When I was young, my family made an annual trek to West Michigan. We would pull into Grand Haven and settle in with my Grandma or one of my aunts or uncles. My Mom came from a large family affectionately and collectively known as “the Wallishes”. Always while we were visiting there would be at least one large family gathering at someone’s home. It was called Family Night. And it was not only reserved for our once a year visit. They have it weekly. Food and laughter. The Wallishes know how to do togetherness.
It was at the few Wallish Family Nights that I would have a chance to interact with my cousins. There were several my age or somewhat close to my age. I’m sure we talked about things but I can’t remember any of our conversations. Still, it was nice to have people about my age to spend time with at these family gatherings.
My annual trips to Michigan stopped after I got married and had my own family. We make a much more infrequent trip to Michigan these days. I love going back and seeing the Wallishes. But many of the cousins I spent time with when I was growing up have grown up, gotten married, and moved away. It has been at least a decade since I saw Elizabeth, Christina and Amy (married to my cousin, Josh).
So when Elizabeth messaged me asking if I would consider making a trip to Washington D.C. where they all lived, I was intrigued. Her only caveat was that I would be “required” to make a personal appearance at the book club who read my book. She enticed me with offers to show me all the sights.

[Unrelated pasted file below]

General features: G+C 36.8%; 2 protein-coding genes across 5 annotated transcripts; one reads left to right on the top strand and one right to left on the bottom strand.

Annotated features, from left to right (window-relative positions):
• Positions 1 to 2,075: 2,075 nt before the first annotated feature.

With a trembling heart, I said yes.
I am a stay-at-home-mom. The last time I have been away from my children overnight was when Reagan was 9 months old. I’ve never been away from Maddie or Hunter for more than 24 hours. This is not completely intentional – it just sort of happened. Brian and I did try to plan a special anniversary trip one year, but it was waylaid by a very sick little boy who had a terrible infection after a tick bite. I have only flown once in my life in 2002 when Brian and I made a trip to Washington state. I have never flown alone. The thought of flying all by myself and being away from my family for several days was daunting.
Plans were made. Plane tickets were purchased. And I literally rallied friends to pray for me.
When my first flight was cancelled, I was blessed with a direct flight much earlier in the day on Thursday, January 18. Brian drove me to the airport, giving me flying tips all the way there. He walked me right up to the little check-in counter and helped me get my boarding pass. And then he sent me on my way. Just a little over two hours later, I was disembarking at Reagan National Airport. And then Amy was there to welcome me with a warm hug.
Over the next several days, Elizabeth, Amy and Christina showed me so many wonderful sights. We did so many museums. I stood in front of the Hope diamond. I saw the Constitution with my own eyes. I stood in quiet reverence amidst the pile of shoes from Holocaust victims. I climbed the many steps up to the Lincoln Memorial. I read the wise words of Franklin Roosevelt. I saw people Marching for Life and people Marching for Women.